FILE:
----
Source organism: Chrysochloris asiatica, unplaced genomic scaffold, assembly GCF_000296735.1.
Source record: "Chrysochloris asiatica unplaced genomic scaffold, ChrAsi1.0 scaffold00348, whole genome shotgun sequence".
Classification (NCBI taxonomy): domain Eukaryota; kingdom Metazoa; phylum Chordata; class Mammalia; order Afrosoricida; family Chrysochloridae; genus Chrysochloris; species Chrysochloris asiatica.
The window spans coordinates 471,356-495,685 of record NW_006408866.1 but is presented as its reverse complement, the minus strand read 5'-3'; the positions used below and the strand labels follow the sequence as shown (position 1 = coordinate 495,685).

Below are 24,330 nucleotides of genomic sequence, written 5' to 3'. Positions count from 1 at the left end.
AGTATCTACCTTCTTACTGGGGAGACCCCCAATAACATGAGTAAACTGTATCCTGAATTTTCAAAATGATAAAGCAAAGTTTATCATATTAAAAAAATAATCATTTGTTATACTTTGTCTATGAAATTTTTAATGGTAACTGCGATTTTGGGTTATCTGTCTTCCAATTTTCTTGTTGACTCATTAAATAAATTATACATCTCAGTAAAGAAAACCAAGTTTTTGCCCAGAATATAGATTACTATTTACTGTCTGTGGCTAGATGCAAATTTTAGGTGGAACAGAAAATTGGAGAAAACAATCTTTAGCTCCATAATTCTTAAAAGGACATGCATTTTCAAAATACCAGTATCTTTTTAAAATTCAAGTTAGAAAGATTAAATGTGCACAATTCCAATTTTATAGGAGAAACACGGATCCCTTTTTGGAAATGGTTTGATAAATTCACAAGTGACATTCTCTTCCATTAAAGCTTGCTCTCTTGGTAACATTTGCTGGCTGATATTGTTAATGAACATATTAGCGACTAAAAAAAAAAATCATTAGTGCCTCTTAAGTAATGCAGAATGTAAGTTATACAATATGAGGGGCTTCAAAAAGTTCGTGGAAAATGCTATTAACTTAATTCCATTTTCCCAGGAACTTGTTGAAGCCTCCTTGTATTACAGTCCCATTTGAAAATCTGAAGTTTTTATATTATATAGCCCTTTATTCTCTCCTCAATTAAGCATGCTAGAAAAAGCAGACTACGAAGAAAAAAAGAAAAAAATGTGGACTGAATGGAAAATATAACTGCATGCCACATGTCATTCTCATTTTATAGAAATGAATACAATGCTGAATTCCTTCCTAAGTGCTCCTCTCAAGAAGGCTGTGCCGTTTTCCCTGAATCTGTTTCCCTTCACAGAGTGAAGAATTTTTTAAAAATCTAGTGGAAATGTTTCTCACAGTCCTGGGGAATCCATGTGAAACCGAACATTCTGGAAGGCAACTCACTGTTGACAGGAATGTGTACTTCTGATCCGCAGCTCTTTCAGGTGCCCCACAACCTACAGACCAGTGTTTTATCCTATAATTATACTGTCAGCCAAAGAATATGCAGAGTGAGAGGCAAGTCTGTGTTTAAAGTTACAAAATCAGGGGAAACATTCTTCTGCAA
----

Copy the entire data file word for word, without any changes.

Source organism: Chrysochloris asiatica, unplaced genomic scaffold, assembly GCF_000296735.1.
Source record: "Chrysochloris asiatica unplaced genomic scaffold, ChrAsi1.0 scaffold00348, whole genome shotgun sequence".
Classification (NCBI taxonomy): domain Eukaryota; kingdom Metazoa; phylum Chordata; class Mammalia; order Afrosoricida; family Chrysochloridae; genus Chrysochloris; species Chrysochloris asiatica.
The window spans coordinates 471,356-495,685 of record NW_006408866.1 but is presented as its reverse complement, the minus strand read 5'-3'; the positions used below and the strand labels follow the sequence as shown (position 1 = coordinate 495,685).

Below are 24,330 nucleotides of genomic sequence, written 5' to 3'. Positions count from 1 at the left end.
AGTATCTACCTTCTTACTGGGGAGACCCCCAATAACATGAGTAAACTGTATCCTGAATTTTCAAAATGATAAAGCAAAGTTTATCATATTAAAAAAATAATCATTTGTTATACTTTGTCTATGAAATTTTTAATGGTAACTGCGATTTTGGGTTATCTGTCTTCCAATTTTCTTGTTGACTCATTAAATAAATTATACATCTCAGTAAAGAAAACCAAGTTTTTGCCCAGAATATAGATTACTATTTACTGTCTGTGGCTAGATGCAAATTTTAGGTGGAACAGAAAATTGGAGAAAACAATCTTTAGCTCCATAATTCTTAAAAGGACATGCATTTTCAAAATACCAGTATCTTTTTAAAATTCAAGTTAGAAAGATTAAATGTGCACAATTCCAATTTTATAGGAGAAACACGGATCCCTTTTTGGAAATGGTTTGATAAATTCACAAGTGACATTCTCTTCCATTAAAGCTTGCTCTCTTGGTAACATTTGCTGGCTGATATTGTTAATGAACATATTAGCGACTAAAAAAAAAAATCATTAGTGCCTCTTAAGTAATGCAGAATGTAAGTTATACAATATGAGGGGCTTCAAAAAGTTCGTGGAAAATGCTATTAACTTAATTCCATTTTCCCAGGAACTTGTTGAAGCCTCCTTGTATTACAGTCCCATTTGAAAATCTGAAGTTTTTATATTATATAGCCCTTTATTCTCTCCTCAATTAAGCATGCTAGAAAAAGCAGACTACGAAGAAAAAAAGAAAAAAATGTGGACTGAATGGAAAATATAACTGCATGCCACATGTCATTCTCATTTTATAGAAATGAATACAATGCTGAATTCCTTCCTAAGTGCTCCTCTCAAGAAGGCTGTGCCGTTTTCCCTGAATCTGTTTCCCTTCACAGAGTGAAGAATTTTTTAAAAATCTAGTGGAAATGTTTCTCACAGTCCTGGGGAATCCATGTGAAACCGAACATTCTGGAAGGCAACTCACTGTTGACAGGAATGTGTACTTCTGATCCGCAGCTCTTTCAGGTGCCCCACAACCTACAGACCAGTGTTTTATCCTATAATTATACTGTCAGCCAAAGAATATGCAGAGTGAGAGGCAAGTCTGTGTTTAAAGTTACAAAATCAGGGGAAACATTCTTCTGCAA